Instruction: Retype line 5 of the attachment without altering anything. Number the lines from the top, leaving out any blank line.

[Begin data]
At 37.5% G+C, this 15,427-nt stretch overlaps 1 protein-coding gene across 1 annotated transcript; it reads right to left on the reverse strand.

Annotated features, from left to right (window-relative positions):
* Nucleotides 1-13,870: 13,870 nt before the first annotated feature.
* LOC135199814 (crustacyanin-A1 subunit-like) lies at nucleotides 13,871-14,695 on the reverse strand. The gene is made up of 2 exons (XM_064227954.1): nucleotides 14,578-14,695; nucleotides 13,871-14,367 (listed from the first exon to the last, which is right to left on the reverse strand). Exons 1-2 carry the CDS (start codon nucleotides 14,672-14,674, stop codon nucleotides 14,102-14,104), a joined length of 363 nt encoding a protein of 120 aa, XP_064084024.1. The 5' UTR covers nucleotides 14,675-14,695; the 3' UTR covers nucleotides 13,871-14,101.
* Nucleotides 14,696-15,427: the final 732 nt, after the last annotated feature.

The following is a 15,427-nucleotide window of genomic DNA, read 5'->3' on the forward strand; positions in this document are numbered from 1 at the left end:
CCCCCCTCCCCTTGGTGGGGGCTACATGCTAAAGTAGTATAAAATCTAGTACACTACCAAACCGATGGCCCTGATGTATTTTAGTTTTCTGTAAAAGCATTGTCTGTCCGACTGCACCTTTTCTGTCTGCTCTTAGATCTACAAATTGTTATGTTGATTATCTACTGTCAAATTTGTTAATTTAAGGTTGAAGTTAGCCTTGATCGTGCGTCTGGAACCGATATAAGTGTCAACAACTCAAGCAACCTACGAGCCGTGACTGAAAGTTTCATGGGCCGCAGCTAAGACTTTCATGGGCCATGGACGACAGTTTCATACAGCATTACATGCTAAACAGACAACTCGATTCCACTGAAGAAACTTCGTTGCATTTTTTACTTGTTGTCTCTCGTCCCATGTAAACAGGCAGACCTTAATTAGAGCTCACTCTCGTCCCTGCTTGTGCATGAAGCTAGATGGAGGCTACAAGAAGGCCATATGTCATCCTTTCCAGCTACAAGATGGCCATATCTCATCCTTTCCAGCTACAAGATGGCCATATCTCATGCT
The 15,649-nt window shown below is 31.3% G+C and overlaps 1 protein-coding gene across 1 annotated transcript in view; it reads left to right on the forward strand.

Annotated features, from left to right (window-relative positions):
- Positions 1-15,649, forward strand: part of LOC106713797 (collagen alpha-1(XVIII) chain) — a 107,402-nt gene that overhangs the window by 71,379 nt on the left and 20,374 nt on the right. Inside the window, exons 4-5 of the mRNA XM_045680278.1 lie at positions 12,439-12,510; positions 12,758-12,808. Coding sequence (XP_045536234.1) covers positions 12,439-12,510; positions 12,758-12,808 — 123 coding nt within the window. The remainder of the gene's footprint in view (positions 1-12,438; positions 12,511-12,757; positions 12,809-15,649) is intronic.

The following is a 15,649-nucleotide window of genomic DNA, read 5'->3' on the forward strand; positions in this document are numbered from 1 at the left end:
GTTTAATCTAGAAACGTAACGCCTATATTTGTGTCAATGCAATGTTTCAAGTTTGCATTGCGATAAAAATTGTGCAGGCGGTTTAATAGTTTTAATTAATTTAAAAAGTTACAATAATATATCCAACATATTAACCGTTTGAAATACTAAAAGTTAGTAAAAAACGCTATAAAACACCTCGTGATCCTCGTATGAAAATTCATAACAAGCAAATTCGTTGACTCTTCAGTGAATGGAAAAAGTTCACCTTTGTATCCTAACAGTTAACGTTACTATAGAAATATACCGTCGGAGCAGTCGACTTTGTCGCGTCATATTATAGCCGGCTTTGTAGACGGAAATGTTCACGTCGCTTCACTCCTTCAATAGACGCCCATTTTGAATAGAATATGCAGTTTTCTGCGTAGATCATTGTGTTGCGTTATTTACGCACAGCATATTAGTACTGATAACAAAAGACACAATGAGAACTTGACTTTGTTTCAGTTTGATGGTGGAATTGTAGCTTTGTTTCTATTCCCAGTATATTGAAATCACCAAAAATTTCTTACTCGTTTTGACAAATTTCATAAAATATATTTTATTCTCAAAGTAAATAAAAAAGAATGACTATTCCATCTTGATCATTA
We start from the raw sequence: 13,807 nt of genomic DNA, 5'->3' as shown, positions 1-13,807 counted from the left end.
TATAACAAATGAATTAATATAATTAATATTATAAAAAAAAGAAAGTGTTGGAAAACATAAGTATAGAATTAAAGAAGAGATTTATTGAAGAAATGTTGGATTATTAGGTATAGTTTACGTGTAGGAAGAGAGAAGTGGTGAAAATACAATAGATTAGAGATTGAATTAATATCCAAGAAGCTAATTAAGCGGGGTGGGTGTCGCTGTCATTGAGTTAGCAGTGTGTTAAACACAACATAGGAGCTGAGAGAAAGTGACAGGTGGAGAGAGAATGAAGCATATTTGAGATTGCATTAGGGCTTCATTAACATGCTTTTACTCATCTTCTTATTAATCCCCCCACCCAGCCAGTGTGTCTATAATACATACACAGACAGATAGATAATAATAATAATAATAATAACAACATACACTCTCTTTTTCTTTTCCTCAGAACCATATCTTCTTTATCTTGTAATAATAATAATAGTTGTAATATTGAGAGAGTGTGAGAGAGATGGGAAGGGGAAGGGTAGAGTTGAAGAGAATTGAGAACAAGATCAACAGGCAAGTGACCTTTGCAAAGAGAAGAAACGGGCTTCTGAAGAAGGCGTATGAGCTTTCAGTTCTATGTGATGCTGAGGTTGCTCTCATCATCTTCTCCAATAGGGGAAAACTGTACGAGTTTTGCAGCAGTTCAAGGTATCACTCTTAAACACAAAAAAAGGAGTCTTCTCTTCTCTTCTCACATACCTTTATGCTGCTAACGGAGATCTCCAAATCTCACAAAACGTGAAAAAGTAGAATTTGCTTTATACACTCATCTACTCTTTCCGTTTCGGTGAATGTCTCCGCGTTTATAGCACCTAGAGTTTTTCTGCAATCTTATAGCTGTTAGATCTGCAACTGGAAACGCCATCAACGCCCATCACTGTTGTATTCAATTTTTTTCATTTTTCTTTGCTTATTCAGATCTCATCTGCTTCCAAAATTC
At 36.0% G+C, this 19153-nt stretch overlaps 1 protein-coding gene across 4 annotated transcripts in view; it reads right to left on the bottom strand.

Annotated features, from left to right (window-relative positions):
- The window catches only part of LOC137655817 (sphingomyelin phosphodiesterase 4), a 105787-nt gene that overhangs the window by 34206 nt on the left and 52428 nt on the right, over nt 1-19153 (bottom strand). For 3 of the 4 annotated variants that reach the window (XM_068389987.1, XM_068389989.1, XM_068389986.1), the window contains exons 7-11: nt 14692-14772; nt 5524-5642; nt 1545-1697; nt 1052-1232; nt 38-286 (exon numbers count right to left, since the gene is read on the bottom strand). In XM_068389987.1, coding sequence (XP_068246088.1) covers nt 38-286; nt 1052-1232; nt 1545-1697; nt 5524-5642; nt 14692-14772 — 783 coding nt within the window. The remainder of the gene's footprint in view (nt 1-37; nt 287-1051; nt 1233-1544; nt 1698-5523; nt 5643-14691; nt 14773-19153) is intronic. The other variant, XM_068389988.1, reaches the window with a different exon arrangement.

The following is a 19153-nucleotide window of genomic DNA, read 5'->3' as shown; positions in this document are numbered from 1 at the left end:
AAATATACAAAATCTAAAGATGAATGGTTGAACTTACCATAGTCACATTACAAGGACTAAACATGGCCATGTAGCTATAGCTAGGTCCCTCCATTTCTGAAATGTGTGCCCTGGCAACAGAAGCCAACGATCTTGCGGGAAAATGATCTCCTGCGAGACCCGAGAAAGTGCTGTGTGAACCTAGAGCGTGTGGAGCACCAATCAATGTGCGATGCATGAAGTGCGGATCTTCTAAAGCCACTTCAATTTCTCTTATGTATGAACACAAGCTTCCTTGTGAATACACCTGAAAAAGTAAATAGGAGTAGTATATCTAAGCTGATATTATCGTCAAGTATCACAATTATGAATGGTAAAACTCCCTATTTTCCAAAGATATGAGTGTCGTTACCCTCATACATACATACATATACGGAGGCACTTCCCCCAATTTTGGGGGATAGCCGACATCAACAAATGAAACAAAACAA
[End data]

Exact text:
* Nucleotides 14,696-15,427: the final 732 nt, after the last annotated feature.